Design Advocate Says New Zoning Classification Needs Revision


Photo courtesy of Plan Philly

Photo courtesy of Plan Philly

  • Over at Plan Philly, Central Delaware Advocacy Group chair Matt Ruben warns against the misuses of a novel zoning designation—apparently poorly worded—in the City’s latest zoning code. Industrial Residential Mixed-use (IRMX) areas, conceived by the Planning Commission as a means to accommodate the urban artisan, do not require that a developer even consider an industrial component and fail to adequately control the invariable “overgrown, overbuilt, new-construction” that results.Reuben suggests the designation either be limited to reuse projects or have its language changed to require the industrial. Failing that, “every community should flatly reject IRMX zoning anywhere in their neighborhood.”
  • Representative Chaka Fattah’s bill to have 30th Street Station renamed in honor of his predecessor Bill Green passed a US House vote yesterday, says The Inquirer. Senators Casey and Toomey have introduced the corresponding bill, but the Senate might not get to this issue of nomenclature until after it returns from its recess in September.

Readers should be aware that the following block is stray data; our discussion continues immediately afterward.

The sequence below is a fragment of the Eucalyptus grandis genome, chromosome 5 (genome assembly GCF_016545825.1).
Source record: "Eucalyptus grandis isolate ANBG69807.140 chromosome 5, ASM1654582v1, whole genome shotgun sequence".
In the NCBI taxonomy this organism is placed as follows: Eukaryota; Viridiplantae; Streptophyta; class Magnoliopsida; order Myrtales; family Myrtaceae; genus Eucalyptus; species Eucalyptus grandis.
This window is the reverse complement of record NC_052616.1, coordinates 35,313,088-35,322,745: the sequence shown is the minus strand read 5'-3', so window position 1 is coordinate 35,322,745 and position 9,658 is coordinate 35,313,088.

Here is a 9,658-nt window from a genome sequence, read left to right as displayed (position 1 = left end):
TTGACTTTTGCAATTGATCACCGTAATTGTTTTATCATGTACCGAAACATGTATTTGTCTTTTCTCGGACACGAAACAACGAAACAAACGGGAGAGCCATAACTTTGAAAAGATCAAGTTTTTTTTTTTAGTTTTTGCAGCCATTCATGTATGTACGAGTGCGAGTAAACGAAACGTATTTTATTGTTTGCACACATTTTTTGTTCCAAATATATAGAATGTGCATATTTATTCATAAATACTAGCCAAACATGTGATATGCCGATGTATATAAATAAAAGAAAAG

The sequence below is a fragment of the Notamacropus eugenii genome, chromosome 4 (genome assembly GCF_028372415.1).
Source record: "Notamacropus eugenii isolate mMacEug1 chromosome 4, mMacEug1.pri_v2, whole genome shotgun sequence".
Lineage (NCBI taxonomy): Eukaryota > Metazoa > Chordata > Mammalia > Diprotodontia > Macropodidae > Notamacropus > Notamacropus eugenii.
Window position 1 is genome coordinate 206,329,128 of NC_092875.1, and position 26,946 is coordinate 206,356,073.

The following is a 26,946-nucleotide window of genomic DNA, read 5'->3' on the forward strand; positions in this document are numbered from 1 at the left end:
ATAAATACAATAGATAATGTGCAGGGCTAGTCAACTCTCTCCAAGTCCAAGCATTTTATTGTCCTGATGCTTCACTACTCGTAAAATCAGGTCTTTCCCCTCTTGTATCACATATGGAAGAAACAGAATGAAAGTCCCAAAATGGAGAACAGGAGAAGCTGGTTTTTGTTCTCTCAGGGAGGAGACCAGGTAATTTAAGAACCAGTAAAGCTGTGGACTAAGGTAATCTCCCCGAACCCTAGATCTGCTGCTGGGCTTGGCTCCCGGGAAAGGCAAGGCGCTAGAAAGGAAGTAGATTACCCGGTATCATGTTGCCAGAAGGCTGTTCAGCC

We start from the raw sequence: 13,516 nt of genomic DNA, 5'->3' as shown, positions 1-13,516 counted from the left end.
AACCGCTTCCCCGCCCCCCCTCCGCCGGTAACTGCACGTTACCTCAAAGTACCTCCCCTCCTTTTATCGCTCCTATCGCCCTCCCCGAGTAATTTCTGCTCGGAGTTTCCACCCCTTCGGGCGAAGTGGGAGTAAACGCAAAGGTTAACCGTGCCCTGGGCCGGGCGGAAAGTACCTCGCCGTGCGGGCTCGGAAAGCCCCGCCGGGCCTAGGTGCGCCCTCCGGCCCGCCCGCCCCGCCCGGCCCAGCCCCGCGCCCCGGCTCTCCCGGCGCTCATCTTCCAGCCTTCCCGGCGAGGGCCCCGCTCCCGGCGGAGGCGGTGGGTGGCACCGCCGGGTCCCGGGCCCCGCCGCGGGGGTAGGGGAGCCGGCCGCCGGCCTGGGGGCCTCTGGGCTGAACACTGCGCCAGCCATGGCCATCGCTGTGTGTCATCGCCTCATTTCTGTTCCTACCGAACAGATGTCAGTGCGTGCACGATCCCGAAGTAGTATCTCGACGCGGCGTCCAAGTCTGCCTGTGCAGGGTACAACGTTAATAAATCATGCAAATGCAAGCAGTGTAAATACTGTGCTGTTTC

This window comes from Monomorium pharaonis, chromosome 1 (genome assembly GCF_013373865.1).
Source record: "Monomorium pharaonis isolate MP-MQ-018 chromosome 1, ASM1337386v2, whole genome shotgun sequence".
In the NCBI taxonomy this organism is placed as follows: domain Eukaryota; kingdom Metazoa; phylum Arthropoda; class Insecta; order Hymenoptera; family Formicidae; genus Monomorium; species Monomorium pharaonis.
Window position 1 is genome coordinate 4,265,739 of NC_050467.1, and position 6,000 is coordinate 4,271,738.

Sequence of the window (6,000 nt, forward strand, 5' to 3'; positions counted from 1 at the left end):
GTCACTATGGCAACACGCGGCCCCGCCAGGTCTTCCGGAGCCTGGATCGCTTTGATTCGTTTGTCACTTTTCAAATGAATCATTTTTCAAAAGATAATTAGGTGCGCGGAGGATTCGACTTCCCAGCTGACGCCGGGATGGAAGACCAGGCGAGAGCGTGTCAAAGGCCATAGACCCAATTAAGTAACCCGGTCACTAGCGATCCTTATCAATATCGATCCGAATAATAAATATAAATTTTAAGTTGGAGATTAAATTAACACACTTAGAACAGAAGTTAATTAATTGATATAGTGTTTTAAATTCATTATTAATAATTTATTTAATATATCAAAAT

• Eagles team president Don Smolenski tells the Philadelphia Business Journal that the $125 million revitalization of Lincoln Financial Field is about “99 percent complete.” In its two years the project has seen the addition of end zone high definition visual boars, 1,185 television sets, more concessions, an expanded control room, and an increased seating capacity of 1,626. For a look at reporter John George’s photo gallery, click HERE.
  • The Philly History Blog reflects on the very different Philadelphia soundscape of a century ago (when the pretzel vendor held more sway than the internal combustion engine) and the contemporary phenomenon of Yo!.
About the author

Stephen Currall recently received his BA in history from Arcadia University. Before beginning doctoral studies, he is pursuing his interest in local history, specifically just how Philadelphians engage their vibrant past. Besides skimming through 18th century letters, Steve is also interested in music and travel.

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